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Creating The World’s First Cannabis Breathalyzer Takes A Lot Of Work, And Weed

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With recreational cannabis now legal in states such as Oregon, Washington, and Colorado, and also extending to countries like Canada in the near future, even the most conservative of critics are hard pressed to say that the future of the world is cannabis-free. Regardless of whether or not the future for cannabis is recreational legalization, or merely medical, all of the benefits of cannabis legalization is still accompanied by unforeseen challenges. One of the new challenges that faces the growing acceptance of cannabis is largely the challenge of regulating safe and responsible use, such as when individuals drive under the influence of cannabis. To challenge this dilemma, Herb Hill, a professor at Washington State University, has set out to build a weed breathalyzer.

Professor Hill has been a pioneer in chemical detection methods for over four decades, for military applications as well as civilian, from bombs to mold, Hill has seen it all. Now, before he retires, Hill is taking on his last challenge, to sniff out pot.  “It’s an interesting project to end on, and an important one,” Hill stated. The scientists are utilizing differential mobility spectrometry (DMS) technology to create their breathalyzer, which generates two ion fields meant to attract THC ions, and repel others.

To conduct the study, the researchers found 14 student volunteers who wanted to get high for science, and earn a little money at the same time. However this led to problems for the research team, since due to federal laws the research team could not supply the cannabis for the students to smoke, provide on campus space for the study, or explicitly pay the students to smoke the substance. “We had to be very clear that we are paying people for their time,” Hill’s graduate assistant, Jessica Tufariello, stated.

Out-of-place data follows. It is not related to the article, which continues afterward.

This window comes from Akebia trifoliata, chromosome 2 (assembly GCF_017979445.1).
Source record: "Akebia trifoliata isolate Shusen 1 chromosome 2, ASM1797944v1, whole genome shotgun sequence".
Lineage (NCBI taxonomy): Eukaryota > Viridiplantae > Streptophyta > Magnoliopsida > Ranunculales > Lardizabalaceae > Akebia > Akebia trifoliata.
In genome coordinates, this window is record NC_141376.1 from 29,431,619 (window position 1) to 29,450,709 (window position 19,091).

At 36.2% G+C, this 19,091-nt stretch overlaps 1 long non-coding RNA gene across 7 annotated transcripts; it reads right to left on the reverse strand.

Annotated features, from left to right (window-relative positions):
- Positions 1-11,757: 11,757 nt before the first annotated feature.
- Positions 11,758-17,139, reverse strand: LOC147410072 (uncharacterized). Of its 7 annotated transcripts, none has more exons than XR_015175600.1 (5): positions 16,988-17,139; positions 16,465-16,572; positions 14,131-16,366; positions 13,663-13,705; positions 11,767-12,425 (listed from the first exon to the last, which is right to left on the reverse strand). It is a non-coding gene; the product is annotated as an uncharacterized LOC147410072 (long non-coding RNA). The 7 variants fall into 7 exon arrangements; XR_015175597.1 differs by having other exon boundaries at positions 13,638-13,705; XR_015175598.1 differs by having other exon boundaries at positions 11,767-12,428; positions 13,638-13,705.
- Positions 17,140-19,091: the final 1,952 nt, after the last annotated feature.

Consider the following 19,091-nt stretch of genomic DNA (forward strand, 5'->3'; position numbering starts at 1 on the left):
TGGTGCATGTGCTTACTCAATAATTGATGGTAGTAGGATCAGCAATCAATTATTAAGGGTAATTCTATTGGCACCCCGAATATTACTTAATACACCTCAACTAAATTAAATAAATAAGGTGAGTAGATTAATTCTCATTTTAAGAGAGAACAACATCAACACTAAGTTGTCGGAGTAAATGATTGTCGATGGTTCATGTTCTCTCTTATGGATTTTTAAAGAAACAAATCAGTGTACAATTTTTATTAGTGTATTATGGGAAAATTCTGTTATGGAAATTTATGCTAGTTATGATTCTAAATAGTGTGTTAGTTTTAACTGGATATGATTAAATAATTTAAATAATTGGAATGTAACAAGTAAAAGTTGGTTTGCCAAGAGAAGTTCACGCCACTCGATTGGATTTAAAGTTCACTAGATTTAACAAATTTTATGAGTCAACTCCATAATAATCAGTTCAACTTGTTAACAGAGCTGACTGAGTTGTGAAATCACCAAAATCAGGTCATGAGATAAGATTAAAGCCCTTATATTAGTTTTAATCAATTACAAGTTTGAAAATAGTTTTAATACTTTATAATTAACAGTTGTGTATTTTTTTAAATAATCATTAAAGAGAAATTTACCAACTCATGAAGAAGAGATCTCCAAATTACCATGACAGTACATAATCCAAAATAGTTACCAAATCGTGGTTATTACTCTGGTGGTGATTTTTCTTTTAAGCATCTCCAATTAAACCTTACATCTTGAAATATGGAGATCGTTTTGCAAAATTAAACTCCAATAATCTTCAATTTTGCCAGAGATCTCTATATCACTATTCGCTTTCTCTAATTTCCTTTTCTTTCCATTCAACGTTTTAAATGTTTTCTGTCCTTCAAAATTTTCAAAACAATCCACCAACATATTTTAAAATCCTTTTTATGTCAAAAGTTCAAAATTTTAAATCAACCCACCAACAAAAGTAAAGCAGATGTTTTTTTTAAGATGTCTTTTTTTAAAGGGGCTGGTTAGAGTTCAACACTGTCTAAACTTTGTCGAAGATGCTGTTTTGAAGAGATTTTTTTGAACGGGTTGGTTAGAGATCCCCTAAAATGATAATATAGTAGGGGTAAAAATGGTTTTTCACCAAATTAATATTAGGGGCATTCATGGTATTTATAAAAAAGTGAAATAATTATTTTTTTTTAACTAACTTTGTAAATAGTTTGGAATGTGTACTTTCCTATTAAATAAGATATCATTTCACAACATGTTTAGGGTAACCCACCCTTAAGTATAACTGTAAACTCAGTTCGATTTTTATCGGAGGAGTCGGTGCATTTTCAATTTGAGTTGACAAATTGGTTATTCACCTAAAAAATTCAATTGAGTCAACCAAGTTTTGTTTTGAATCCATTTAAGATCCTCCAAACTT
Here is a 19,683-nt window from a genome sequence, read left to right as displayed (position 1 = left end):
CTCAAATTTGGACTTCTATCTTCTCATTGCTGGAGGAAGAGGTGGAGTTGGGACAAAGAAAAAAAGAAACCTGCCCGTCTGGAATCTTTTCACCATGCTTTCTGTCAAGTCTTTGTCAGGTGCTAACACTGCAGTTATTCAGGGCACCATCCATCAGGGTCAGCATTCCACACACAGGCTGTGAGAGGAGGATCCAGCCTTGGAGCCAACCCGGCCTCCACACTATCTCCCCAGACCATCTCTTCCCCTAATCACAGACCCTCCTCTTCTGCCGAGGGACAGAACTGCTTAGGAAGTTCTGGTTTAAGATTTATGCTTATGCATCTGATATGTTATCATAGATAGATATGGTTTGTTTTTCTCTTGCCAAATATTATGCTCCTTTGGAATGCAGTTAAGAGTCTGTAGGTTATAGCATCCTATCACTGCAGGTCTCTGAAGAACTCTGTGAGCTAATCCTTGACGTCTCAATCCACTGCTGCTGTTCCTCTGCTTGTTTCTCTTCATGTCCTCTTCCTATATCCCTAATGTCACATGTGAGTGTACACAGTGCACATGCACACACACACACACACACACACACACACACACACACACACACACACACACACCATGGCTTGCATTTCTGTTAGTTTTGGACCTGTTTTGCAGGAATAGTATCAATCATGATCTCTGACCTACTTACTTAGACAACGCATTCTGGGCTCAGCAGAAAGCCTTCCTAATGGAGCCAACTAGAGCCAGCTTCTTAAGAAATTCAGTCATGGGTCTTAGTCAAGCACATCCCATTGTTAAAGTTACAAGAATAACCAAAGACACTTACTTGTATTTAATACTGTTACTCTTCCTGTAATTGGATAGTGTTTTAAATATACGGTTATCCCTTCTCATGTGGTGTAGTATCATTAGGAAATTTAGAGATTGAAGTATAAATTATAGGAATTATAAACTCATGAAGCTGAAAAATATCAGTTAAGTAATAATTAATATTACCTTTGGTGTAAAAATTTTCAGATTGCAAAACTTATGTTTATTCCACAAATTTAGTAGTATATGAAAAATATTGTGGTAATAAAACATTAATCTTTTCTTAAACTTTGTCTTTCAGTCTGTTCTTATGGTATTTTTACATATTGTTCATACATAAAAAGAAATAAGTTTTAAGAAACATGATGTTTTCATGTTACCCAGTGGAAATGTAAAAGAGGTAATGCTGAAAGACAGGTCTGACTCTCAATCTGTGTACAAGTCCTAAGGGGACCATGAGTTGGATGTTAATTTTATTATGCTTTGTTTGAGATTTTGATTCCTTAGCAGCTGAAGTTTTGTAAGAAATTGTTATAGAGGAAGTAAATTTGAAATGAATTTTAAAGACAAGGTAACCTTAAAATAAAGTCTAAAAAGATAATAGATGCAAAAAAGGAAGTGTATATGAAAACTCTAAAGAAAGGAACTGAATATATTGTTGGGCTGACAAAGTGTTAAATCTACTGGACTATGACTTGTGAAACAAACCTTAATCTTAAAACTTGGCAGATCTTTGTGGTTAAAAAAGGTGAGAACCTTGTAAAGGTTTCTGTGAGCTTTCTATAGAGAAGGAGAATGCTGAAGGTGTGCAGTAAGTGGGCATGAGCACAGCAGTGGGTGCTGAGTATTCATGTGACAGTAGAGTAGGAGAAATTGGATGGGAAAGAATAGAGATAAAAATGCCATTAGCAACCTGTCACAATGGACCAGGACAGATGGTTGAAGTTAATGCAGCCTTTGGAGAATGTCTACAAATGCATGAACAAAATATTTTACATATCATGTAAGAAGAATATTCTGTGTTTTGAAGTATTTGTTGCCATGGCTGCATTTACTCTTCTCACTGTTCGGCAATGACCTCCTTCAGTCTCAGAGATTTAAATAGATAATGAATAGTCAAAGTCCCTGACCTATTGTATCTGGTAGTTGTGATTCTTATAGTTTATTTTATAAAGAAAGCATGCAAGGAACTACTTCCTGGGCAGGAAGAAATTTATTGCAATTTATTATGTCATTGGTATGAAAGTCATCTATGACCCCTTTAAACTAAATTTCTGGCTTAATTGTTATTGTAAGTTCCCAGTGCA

Tufariello came up with the solution to simply pay students to measure their breath before and after toking sessions. Student would simply give Tufariello a call, and she would go to them for a pre-toke control breath, and would wait until the act was finished for the post-smoking THC breath.  To add more control, Tufariello asked all of the participants to smoke the strain “Blue Dream” for the purposes of the study, a widely popular strain on the legal market in Washington and Colorado.

Professor Hill’s study of 14 students led to a positive THC identification in 81 percent of the tested samples. There were a few confounding cases, such as one student who smoked earlier in the morning before his control breath.

Although the invention of a breathalyzer for cannabis would be a step forward towards developing a more regulated cannabis-society, the fact of how much safer these devices will actually make these societies is still unsure. A 2015 Study from the National Highway Traffic Safety Administration found that cannabis use did not lead to a higher rate in crashes, however there are still confounding reports on the matter.

Hill admits he is aware that the 5ng level that he is testing for in his studies is not scientifically based, but rather the unscientifically based legal guideline. “I haven’t seen anybody who has determined how that relates to being impaired,” says Hill.

Either way, in states and countries where legal cannabis use is a fact of life, this device may assist law enforcement officials maintain a safe and responsible society.

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For more information, check out the original article here.

Although I’m not sure whether or not I believe that cannabis makes you a worse driver, I understand the need to make a breathalyzer for it. What do you guys think? Share your thoughts in the comments!